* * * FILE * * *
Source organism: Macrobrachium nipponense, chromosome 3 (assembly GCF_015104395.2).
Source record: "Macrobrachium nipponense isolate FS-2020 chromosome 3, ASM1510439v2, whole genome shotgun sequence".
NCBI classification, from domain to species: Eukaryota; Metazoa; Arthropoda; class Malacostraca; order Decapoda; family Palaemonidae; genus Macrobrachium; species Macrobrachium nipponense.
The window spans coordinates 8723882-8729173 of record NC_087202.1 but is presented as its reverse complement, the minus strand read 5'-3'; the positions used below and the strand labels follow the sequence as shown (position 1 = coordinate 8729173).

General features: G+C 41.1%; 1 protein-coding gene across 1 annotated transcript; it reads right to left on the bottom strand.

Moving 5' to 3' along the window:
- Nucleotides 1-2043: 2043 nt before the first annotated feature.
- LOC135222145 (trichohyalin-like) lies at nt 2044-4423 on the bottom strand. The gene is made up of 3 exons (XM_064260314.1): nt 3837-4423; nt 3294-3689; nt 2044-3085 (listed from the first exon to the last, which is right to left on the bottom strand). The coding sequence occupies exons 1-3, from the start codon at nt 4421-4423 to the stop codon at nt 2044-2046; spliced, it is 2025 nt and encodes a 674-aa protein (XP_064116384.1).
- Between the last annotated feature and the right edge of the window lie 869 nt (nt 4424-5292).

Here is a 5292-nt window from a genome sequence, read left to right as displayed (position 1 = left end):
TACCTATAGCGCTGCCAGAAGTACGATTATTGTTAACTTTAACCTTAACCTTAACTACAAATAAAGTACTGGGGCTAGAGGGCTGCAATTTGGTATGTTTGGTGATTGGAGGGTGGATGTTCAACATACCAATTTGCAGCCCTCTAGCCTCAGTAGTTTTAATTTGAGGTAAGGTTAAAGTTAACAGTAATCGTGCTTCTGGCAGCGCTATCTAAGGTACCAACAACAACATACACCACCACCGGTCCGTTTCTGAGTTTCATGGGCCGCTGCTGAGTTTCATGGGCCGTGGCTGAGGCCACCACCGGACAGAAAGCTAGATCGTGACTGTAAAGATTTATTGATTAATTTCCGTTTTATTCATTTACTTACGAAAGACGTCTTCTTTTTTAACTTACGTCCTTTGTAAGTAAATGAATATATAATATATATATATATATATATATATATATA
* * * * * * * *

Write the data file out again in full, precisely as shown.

Source organism: Macrobrachium nipponense, chromosome 3 (assembly GCF_015104395.2).
Source record: "Macrobrachium nipponense isolate FS-2020 chromosome 3, ASM1510439v2, whole genome shotgun sequence".
NCBI classification, from domain to species: Eukaryota; Metazoa; Arthropoda; class Malacostraca; order Decapoda; family Palaemonidae; genus Macrobrachium; species Macrobrachium nipponense.
The window spans coordinates 8723882-8729173 of record NC_087202.1 but is presented as its reverse complement, the minus strand read 5'-3'; the positions used below and the strand labels follow the sequence as shown (position 1 = coordinate 8729173).

General features: G+C 41.1%; 1 protein-coding gene across 1 annotated transcript; it reads right to left on the bottom strand.

Moving 5' to 3' along the window:
- Nucleotides 1-2043: 2043 nt before the first annotated feature.
- LOC135222145 (trichohyalin-like) lies at nt 2044-4423 on the bottom strand. The gene is made up of 3 exons (XM_064260314.1): nt 3837-4423; nt 3294-3689; nt 2044-3085 (listed from the first exon to the last, which is right to left on the bottom strand). The coding sequence occupies exons 1-3, from the start codon at nt 4421-4423 to the stop codon at nt 2044-2046; spliced, it is 2025 nt and encodes a 674-aa protein (XP_064116384.1).
- Between the last annotated feature and the right edge of the window lie 869 nt (nt 4424-5292).

Here is a 5292-nt window from a genome sequence, read left to right as displayed (position 1 = left end):
TACCTATAGCGCTGCCAGAAGTACGATTATTGTTAACTTTAACCTTAACCTTAACTACAAATAAAGTACTGGGGCTAGAGGGCTGCAATTTGGTATGTTTGGTGATTGGAGGGTGGATGTTCAACATACCAATTTGCAGCCCTCTAGCCTCAGTAGTTTTAATTTGAGGTAAGGTTAAAGTTAACAGTAATCGTGCTTCTGGCAGCGCTATCTAAGGTACCAACAACAACATACACCACCACCGGTCCGTTTCTGAGTTTCATGGGCCGCTGCTGAGTTTCATGGGCCGTGGCTGAGGCCACCACCGGACAGAAAGCTAGATCGTGACTGTAAAGATTTATTGATTAATTTCCGTTTTATTCATTTACTTACGAAAGACGTCTTCTTTTTTAACTTACGTCCTTTGTAAGTAAATGAATATATAATATATATATATATATATATATATATATA